METHOD FOR DETERMINING THE GEOMETRY OF A ROUTE SECTION

- DAIMLER AG

A method for determining the geometry of a route section, using route points representing information about the route section, wherein route section data between at least three adjacent route point s are calculated, for determining a maximum possible speed for a vehicle traveling along the route section, is characterized in that a check is made to ascertain whether two adjacent route points f all below respectively predeterminable distances from one another and in the affirmative route section data through the se route points are calculated as a) straight line if the route points are arranged in a straight strip of predeterminable width, or b) arc of a circle if the route points are arranged in a constantly curved strip of predeterminable width and the tangent to the, in the direction of travel, first one of the route points is essentially located on a direction vector of the vehicle, or c) clothoid if the route points are arranged in a progressively curved strip of predeterminable width, wherein the geometry of the route section in the region of said route points is in each case determined in the form of the calculated route section data.

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Description

The invention relates to a method for determining the geometry of a route section in accordance with the preamble of claim 1.

In this case, the geometry is determined using route points, wherein the route points represent information about the route sections, for example about the geographical arrangement thereof. From the geometry determined, a maximum possible speed is then determined for a vehicle traveling along the route section, for example in a curve lying ahead.

A method of this type is known from U.S. Pat. No. 6,138,084. In that case, provision is made for providing an arc of a circle through in each case three route points. However, a problem arises here in the case of route points that are not exactly localized, since the arc of the circle does not then match the geometry of the actual route section.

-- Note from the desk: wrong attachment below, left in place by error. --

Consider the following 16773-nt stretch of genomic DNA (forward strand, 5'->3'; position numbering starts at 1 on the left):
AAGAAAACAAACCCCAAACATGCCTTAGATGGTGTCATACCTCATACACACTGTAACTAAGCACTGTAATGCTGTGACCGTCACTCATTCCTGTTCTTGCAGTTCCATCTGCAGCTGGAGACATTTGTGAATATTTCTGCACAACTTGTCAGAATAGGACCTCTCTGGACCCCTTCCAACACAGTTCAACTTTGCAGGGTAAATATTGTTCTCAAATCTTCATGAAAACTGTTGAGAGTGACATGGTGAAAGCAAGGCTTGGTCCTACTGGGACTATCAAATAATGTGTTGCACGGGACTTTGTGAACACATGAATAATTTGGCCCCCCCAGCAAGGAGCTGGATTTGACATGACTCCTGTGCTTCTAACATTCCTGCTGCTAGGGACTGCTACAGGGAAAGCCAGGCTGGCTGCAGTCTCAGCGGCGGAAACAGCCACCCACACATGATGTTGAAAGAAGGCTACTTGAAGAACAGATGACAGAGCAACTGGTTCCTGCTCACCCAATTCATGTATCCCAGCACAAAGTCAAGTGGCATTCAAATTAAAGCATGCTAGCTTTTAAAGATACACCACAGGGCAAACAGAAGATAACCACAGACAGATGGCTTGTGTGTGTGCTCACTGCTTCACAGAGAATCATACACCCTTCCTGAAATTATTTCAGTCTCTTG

An improvement is proposed in U.S. Pat. No. 6,343,253 B1. An individual, singular route point is treated separately for this purpose. In specific cases, this results in a somewhat better determination of the geometry of a route section. An improved method is known from U.S. Pat. No. 6,163,741. In that case, not only the number of route points on a curve but also the length of an arc of a circle or particular features of the curve such as a possible S-shape, for example, are taken into account. This results in an improved determination of the geometry of a route section, but relatively complicated calculations are required.

US 2004/0111209 proposes providing a limit speed per route section point. A maximum deceleration and/or a local end point of the deceleration can thus be determined for route section points. However, this improved procedure requires a complicated data collection and processing in that it is necessary to determine the limit speeds for the individual route points.

Proceeding from this known prior art, it emerges that the object of the invention is to specify a method which makes it possible to determine the geometry of a route section in a relatively simple and uncomplicated manner.

According to the invention, it is provided that a check is made to ascertain whether two adjacent route points fall below a respectively predeterminable distance from one another and in the affirmative route section data through the at least three adjacent route points are calculated as a) straight line if the route points are arranged in a straight strip of predeterminable width, or b) arc of a circle if the route points are arranged in a constantly curved strip of predeterminable width and the tangent to the, in the direction of travel, first one of the route points is essentially located on a direction vector of the vehicle, or c) clothoid if the route points are arranged in a progressively curved strip of predeterminable width, wherein the geometry of the route section in the region of the route points is in each case determined in the form of the calculated route section data. To put it another way, three hypotheses are made about the geometry of the route section and a check is made successively to ascertain which of the hypotheses is currently applicable. According to the official “guidelines for laying out roads”, (almost) all route sections can be assigned to precisely one of these three types. Consequently, a rapid and simple check is possible by checking for the existence of a straight line or arc of a circle or clothoid parameterized in accordance with the current route points.